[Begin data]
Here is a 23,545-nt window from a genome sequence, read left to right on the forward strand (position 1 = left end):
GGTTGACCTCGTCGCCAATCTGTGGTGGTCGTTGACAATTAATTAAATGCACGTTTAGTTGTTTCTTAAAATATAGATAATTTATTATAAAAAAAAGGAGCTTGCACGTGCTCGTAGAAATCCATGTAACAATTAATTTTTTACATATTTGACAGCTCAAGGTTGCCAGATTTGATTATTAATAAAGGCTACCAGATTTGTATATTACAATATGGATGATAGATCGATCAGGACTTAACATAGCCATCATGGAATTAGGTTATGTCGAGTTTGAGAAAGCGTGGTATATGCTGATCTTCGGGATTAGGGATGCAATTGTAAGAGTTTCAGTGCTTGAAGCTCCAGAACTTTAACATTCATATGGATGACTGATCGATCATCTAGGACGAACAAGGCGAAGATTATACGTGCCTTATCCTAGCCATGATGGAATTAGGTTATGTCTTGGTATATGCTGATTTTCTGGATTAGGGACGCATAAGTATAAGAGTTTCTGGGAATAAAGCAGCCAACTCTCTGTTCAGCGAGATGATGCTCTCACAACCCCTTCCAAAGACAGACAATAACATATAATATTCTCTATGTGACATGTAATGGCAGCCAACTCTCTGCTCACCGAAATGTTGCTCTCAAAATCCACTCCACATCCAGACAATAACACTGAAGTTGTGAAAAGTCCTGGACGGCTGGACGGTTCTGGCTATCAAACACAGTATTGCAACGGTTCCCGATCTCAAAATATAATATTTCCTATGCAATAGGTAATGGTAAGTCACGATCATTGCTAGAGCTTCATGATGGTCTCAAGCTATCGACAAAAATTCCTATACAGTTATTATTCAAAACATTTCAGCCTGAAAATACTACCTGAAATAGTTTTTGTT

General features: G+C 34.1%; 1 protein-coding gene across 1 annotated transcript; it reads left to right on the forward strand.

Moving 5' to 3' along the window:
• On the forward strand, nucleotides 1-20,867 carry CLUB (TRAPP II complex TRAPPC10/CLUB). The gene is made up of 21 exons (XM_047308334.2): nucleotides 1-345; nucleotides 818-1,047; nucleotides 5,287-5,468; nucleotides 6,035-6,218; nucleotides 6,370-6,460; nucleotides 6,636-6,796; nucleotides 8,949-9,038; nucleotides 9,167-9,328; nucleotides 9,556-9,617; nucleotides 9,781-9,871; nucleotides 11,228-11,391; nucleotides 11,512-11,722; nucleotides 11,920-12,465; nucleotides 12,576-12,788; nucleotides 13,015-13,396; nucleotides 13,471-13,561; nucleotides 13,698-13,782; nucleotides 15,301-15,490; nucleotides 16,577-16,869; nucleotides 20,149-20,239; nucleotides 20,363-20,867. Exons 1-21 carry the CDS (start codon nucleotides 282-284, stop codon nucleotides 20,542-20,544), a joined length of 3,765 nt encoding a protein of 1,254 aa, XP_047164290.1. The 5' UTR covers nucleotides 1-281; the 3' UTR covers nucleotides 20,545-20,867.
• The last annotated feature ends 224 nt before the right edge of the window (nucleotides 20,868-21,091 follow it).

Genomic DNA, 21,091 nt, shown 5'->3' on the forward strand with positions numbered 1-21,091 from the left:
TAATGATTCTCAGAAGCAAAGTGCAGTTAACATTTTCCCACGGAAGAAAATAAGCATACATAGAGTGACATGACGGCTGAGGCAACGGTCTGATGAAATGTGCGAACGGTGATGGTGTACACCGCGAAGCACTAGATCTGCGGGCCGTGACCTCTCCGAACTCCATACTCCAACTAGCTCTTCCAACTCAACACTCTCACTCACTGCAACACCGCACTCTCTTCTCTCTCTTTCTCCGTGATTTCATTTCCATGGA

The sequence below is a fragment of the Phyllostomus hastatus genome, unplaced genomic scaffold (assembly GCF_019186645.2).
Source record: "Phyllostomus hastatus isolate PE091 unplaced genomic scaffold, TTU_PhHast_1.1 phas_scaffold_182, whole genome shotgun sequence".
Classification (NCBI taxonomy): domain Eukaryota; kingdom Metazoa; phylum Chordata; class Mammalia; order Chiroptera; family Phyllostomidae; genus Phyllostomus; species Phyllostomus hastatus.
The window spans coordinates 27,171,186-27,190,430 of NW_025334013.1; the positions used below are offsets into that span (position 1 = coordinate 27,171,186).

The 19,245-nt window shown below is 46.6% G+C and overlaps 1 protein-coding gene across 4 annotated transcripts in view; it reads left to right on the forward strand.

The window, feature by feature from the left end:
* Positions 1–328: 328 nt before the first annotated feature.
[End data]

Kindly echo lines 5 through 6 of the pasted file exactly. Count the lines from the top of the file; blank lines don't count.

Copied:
• On the forward strand, nucleotides 1-20,867 carry CLUB (TRAPP II complex TRAPPC10/CLUB). The gene is made up of 21 exons (XM_047308334.2): nucleotides 1-345; nucleotides 818-1,047; nucleotides 5,287-5,468; nucleotides 6,035-6,218; nucleotides 6,370-6,460; nucleotides 6,636-6,796; nucleotides 8,949-9,038; nucleotides 9,167-9,328; nucleotides 9,556-9,617; nucleotides 9,781-9,871; nucleotides 11,228-11,391; nucleotides 11,512-11,722; nucleotides 11,920-12,465; nucleotides 12,576-12,788; nucleotides 13,015-13,396; nucleotides 13,471-13,561; nucleotides 13,698-13,782; nucleotides 15,301-15,490; nucleotides 16,577-16,869; nucleotides 20,149-20,239; nucleotides 20,363-20,867. Exons 1-21 carry the CDS (start codon nucleotides 282-284, stop codon nucleotides 20,542-20,544), a joined length of 3,765 nt encoding a protein of 1,254 aa, XP_047164290.1. The 5' UTR covers nucleotides 1-281; the 3' UTR covers nucleotides 20,545-20,867.
• The last annotated feature ends 224 nt before the right edge of the window (nucleotides 20,868-21,091 follow it).